You never want to be that person. Maybe you’re embarrassed that your partner is overweight, so you subtly suggest going on a diet. The problem here is that your own happiness depends on the actions of another person. It’s absurd to expect your partner to change themselves just to make you happy, all the while pretending that they need it for their own good.

The only way to sustain a fulfilling relationship is to accept them as they are. If that’s not good enough for you, then you don’t have to be friends. If they’re engaging in a behavior that seems unhealthy, the first step is to recognize that they have their reasons for doing it. Once you’ve established respect for their decision, you should ask them with genuine curiosity why they are doing it. Maybe they’ll tell you they’ve evaluated the costs and benefits and decided that they prefer the pleasure they gain from smoking. Or maybe they’ll admit that this is something they struggle with, and they would love if you could provide accountability while they’re quitting. Whenever they do give up bad habits and improve their lives, you can share their joy without attaching it to your identity.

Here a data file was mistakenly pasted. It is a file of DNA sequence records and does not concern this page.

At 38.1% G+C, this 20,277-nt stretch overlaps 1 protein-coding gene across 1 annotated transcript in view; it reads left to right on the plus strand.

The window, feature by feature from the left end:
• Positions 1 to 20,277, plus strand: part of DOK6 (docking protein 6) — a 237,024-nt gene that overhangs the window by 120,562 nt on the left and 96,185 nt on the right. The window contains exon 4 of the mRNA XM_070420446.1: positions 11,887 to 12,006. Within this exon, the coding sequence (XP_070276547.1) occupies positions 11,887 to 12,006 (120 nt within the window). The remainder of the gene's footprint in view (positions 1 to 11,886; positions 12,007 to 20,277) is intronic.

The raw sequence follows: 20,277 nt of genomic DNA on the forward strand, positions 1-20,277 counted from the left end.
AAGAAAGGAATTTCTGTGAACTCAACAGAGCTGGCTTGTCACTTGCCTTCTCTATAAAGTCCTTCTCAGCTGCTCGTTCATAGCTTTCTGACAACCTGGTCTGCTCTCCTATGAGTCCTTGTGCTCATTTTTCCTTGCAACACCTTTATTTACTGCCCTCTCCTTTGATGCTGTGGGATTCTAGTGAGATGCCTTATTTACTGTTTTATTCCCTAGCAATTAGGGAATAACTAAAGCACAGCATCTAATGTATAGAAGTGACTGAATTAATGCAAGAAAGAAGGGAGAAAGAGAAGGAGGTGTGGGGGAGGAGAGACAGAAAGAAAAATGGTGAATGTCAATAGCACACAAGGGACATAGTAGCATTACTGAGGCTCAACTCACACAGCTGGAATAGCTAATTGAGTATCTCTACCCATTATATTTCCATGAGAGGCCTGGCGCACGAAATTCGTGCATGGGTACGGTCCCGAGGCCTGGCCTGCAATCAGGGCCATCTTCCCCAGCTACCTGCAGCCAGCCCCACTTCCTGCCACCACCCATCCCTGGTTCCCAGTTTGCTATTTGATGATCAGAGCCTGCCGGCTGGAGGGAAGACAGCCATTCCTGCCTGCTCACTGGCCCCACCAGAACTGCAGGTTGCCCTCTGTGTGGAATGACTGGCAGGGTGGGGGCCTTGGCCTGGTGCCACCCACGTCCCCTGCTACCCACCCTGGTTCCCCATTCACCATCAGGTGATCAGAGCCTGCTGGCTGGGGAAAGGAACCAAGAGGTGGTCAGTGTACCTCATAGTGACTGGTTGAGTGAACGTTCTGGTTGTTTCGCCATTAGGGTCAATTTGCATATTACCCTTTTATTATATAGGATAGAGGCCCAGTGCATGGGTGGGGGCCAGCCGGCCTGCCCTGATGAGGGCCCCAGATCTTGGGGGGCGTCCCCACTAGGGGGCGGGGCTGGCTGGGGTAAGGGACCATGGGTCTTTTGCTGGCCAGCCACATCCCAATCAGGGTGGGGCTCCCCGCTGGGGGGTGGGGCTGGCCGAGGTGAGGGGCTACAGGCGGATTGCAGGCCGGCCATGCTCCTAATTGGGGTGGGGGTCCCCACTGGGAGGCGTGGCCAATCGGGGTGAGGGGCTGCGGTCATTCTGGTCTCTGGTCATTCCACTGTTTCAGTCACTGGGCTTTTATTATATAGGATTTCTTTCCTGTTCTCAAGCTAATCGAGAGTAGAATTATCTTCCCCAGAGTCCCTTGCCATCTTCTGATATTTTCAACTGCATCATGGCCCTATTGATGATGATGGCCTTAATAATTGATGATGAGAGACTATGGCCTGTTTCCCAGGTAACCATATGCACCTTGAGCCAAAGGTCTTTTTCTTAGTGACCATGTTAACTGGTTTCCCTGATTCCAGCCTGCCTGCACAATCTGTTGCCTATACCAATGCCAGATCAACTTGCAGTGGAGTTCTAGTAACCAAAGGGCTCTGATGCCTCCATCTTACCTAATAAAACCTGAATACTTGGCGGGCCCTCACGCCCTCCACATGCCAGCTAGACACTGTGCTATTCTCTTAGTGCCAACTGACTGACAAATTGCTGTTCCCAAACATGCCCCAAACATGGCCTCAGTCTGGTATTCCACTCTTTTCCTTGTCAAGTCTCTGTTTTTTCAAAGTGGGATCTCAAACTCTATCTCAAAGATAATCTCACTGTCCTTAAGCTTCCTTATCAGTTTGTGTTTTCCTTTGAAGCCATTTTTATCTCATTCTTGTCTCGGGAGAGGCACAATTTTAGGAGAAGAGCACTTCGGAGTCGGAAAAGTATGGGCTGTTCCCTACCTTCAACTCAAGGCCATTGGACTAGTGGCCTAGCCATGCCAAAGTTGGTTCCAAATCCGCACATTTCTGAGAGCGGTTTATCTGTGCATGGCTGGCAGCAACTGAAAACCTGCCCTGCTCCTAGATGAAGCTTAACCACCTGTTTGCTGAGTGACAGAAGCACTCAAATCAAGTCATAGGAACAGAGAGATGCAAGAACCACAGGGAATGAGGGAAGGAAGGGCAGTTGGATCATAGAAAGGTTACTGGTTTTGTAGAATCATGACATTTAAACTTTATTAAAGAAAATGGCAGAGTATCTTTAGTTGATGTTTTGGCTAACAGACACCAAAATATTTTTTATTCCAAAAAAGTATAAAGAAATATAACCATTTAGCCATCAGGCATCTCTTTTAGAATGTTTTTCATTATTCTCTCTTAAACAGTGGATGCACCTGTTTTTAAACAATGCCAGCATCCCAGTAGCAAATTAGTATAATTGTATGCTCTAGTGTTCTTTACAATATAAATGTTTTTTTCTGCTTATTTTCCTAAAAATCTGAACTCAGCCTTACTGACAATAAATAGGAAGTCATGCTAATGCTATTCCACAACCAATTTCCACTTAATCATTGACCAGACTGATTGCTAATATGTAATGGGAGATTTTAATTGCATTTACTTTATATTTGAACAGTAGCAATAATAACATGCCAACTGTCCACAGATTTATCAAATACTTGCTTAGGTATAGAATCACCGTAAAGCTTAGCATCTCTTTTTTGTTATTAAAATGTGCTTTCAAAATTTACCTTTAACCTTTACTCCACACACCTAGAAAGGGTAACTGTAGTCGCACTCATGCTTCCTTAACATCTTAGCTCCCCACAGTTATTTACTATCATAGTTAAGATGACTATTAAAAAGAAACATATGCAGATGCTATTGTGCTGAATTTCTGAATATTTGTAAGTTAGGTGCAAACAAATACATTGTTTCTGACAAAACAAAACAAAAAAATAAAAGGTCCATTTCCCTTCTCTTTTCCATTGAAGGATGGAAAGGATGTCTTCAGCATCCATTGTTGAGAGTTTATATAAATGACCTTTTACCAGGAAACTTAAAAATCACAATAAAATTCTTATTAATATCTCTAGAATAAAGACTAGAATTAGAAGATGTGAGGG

5. Don’t rely on one relationship to fulfill your needs.

So many monogamous relationships fail when the partners isolate themselves from all their friends and expect each other to fulfill their entire range of social needs–from intimacy to adventure to emotional support and intellectual stimulation. There’s no one human being who can connect with you on every single level like that. Those unrealistic expectations will put a strain on any friendship or romantic relationship. That’s why we need multiple close friends who we can connect with in different ways. If there’s someone who loves to go rock climbing with you but can’t hold a conversation about your favorite books, that’s okay—go make friends with another book nerd. Focus on the ways you do connect and make the most of those.

6. Be vulnerable.

Vulnerability can be terrifying. You’ve been wounded in the past, so you’ve built up defenses to protect yourself. But those same walls that keep you safe will shield you from the love and intimacy you crave. You can be cautious about it, but you have to let them down if you want to truly connect.

When you reveal your fears, struggles, and weaknesses to someone you trust, you will feel a sense of belonging, knowing that they accept you for who you are. It encourages them to reciprocate and unveil their own secrets that they’ve kept inside.

It takes incredible courage to be this authentic. There are no guarantees that you won’t get hurt. But you will open yourself up to the most fulfilling source of love and closeness.